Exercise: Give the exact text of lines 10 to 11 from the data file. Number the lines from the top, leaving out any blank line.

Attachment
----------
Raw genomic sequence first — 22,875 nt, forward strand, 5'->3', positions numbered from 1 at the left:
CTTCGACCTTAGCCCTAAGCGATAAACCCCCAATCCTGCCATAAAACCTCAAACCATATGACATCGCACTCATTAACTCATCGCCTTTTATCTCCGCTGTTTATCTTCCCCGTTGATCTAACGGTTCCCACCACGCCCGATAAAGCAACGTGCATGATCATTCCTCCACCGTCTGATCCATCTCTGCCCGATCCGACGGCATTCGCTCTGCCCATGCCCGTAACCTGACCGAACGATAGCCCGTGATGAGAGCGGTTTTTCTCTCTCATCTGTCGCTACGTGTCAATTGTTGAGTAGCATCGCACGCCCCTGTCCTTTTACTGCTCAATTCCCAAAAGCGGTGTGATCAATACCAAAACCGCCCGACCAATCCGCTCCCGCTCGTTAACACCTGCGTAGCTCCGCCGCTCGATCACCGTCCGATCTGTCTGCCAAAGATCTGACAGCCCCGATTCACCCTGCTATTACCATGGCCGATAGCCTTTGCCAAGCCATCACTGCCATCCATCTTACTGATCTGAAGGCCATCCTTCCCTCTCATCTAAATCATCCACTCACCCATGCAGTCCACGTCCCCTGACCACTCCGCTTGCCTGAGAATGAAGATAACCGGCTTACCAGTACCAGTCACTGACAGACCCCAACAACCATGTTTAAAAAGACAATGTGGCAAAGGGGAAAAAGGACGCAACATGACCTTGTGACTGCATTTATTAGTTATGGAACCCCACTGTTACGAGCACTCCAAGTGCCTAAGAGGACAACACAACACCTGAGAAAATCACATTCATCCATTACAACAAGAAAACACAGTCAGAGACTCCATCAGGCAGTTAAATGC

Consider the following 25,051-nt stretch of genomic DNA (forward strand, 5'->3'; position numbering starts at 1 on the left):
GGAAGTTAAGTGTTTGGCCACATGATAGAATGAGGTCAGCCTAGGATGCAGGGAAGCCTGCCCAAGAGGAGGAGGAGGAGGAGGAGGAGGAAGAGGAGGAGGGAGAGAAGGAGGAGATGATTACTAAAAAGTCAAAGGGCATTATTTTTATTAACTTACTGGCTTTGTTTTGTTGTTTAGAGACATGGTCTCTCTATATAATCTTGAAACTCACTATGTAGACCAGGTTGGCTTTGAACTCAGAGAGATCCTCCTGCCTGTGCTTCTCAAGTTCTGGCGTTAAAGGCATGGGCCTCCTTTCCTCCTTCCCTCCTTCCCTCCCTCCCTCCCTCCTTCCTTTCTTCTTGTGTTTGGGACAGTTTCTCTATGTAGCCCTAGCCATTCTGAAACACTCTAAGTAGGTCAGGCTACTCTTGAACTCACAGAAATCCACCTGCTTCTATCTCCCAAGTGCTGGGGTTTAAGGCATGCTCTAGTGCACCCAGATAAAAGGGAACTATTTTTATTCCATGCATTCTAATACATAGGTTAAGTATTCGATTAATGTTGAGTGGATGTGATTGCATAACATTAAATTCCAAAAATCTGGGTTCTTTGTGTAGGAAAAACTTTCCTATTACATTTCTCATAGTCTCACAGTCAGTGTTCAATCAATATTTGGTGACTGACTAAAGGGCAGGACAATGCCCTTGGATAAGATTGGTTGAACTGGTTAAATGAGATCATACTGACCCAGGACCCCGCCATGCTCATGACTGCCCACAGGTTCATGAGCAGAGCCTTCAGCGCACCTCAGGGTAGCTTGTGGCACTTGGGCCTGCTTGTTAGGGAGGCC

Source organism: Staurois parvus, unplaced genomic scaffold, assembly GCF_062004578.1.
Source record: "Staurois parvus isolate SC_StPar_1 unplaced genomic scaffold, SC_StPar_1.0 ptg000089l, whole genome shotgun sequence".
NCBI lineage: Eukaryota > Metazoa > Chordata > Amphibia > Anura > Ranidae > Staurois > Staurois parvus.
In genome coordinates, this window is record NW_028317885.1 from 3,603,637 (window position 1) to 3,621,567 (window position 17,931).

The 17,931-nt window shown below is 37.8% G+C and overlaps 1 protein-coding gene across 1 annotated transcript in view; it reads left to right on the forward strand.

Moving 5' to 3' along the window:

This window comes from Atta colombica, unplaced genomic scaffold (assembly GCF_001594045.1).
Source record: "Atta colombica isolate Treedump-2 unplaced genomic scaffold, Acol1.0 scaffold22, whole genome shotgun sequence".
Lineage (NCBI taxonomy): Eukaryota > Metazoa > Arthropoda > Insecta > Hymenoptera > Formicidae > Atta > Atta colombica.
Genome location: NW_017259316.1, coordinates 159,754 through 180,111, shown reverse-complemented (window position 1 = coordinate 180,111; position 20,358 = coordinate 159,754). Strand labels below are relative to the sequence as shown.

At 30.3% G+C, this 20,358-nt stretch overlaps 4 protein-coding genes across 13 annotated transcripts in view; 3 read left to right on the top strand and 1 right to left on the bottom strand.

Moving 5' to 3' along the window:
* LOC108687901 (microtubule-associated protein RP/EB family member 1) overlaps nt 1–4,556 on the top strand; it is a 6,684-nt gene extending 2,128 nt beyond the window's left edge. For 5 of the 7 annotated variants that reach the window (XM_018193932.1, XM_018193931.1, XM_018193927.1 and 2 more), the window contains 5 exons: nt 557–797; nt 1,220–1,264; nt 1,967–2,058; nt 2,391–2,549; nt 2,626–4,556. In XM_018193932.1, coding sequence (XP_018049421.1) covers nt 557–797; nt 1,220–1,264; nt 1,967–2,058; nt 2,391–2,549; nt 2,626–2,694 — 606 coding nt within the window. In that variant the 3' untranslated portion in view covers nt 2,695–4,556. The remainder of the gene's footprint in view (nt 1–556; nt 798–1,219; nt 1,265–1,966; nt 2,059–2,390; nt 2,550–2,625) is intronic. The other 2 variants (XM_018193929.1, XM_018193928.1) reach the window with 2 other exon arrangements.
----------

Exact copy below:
Moving 5' to 3' along the window:

This window comes from Atta colombica, unplaced genomic scaffold (assembly GCF_001594045.1).